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Just a little sunshine

I was moping this morning. The last few weeks have been easy, and I don’t do well when not challenged. I have a life anyone would envy. I work part time, write, take care of the house, and make sure the kid gets to where he needs to go from time to time. I have had plenty of time in recent years to write a book, about a hundred or more of these essays, and publish two books of poems, with another on the way.

Meanwhile, this comes with a cost. My wife works like an animal, something I’m trying now to alleviate. My search for work has turned up plenty of opportunities for $15 to $20 an hour, but why go to work for someone else when I’m more or less making that now just loafing around and goofing off. I sort of—sort of—look forward to getting a job. Nothing generates material for this write than working with other people. They don’t know it, but they give me poems, stories, and relationships to write about. While I have applied for many jobs in recently, I’m either overqualified or have not fit the profile—loners and self-achievers rarely do. So, I sit in my house living the life of the mind.

That’s not to say that I don’t have things to do. School takes quite a bit of my attention, and my students need guidance and care. Life at the college is always a challenge, no matter how easy it seems to me. When I sit back and realize just how much I put into my classes, I feel a little less guilty about having the time to read and write. Still, I have become a practiced professional at the teaching game. I know my lectures and update them with the latest scholarship. I can now walk into a class and give my 100 percent without having to do more than give cursory attention to my notes.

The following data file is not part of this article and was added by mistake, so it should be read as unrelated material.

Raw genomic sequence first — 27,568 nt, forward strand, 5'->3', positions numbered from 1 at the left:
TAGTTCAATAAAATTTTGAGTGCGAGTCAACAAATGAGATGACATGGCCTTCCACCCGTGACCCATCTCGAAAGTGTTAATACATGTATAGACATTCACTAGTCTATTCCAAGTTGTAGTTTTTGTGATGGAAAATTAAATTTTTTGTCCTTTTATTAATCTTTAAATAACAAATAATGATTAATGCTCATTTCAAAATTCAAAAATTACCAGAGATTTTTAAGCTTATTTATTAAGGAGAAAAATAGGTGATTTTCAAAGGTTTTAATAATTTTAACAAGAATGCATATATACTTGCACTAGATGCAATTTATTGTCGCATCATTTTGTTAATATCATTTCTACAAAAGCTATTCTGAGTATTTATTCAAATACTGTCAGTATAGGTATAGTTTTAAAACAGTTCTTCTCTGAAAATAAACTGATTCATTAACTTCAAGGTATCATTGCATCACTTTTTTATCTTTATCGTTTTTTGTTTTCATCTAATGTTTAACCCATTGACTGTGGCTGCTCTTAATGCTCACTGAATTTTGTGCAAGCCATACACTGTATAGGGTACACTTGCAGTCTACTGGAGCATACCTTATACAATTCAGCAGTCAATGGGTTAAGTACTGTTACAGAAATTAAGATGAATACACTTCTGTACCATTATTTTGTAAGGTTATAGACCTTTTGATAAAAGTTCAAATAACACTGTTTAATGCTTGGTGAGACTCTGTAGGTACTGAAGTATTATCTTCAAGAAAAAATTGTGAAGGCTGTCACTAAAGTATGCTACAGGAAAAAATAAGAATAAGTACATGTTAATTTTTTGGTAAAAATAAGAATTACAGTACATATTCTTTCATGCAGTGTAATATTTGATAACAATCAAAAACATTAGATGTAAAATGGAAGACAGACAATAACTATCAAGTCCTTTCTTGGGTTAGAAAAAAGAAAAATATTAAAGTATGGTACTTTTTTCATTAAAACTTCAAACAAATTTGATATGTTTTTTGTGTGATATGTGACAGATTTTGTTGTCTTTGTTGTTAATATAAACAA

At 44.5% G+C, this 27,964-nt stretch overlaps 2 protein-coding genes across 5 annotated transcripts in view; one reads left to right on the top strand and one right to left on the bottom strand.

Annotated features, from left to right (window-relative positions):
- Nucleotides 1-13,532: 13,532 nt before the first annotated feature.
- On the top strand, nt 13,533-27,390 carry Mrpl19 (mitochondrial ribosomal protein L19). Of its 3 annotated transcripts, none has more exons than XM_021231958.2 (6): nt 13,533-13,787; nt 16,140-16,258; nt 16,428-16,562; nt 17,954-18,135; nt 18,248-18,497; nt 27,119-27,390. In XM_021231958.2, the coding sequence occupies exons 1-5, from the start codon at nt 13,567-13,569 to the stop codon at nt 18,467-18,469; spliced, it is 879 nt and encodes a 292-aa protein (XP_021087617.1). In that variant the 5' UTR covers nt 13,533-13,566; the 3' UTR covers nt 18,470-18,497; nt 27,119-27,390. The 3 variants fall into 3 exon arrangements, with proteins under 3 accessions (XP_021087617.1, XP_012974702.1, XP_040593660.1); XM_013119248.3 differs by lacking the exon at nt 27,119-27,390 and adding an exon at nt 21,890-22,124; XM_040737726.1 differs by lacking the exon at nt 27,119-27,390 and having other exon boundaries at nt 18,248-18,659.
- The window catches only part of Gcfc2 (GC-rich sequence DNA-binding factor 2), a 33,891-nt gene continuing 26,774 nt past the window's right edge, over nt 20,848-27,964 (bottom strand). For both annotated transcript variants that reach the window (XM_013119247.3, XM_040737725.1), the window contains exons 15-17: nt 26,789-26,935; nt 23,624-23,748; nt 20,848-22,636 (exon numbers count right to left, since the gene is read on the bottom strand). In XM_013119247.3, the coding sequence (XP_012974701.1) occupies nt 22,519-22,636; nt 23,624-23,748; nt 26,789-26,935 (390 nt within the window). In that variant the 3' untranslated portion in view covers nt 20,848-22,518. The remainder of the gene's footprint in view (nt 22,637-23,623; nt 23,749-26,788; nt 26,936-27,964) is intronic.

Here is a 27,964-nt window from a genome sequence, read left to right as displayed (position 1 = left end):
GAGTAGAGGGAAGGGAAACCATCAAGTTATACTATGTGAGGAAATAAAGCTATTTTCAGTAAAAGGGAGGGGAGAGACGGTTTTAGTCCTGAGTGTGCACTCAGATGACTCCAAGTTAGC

But in the last couple of weeks, I’ve struggled to find things to write about. Much of what comes into these columns or essays or blog posts or whatever comes from the heart. When I’m not challenged, there doesn’t seem to be much heart to pull from.

Of course, joys and heartache erupt from time to time. They are always worthy of a few words and seem to come just when I need them. For instance, I was mooning around this morning when my good friend Ivo called from Germany. I’m planning a trip to visit my elderly parent figures, Josef and Marlies Frick, in the little town of Wawern near Trier. The journey is principally about them, and I will spend more of my time with them. But at the tail end of the trip, I will stop in Koblenz to see Ivo.

The simple cheer and goodwill in his voice really livened up the day. With a friendly phone call under my belt, I decided to tackle some yard work. It’s never really all that much. In the spring, Nick and I spend about six hours total getting the garden and yard I shape for the coming year—pruning grape vines, cleaning out the rain garden, cutting back the wild false indigo which has become something of a friendly menace. Today, we took the shears and approached the wild false indigo. We used the stump killer on the Siberian Elms that would take over the place with just a little inattention. Then, armed with RoundUp, I sprayed the Japanese honeysuckle, the bane of my existence.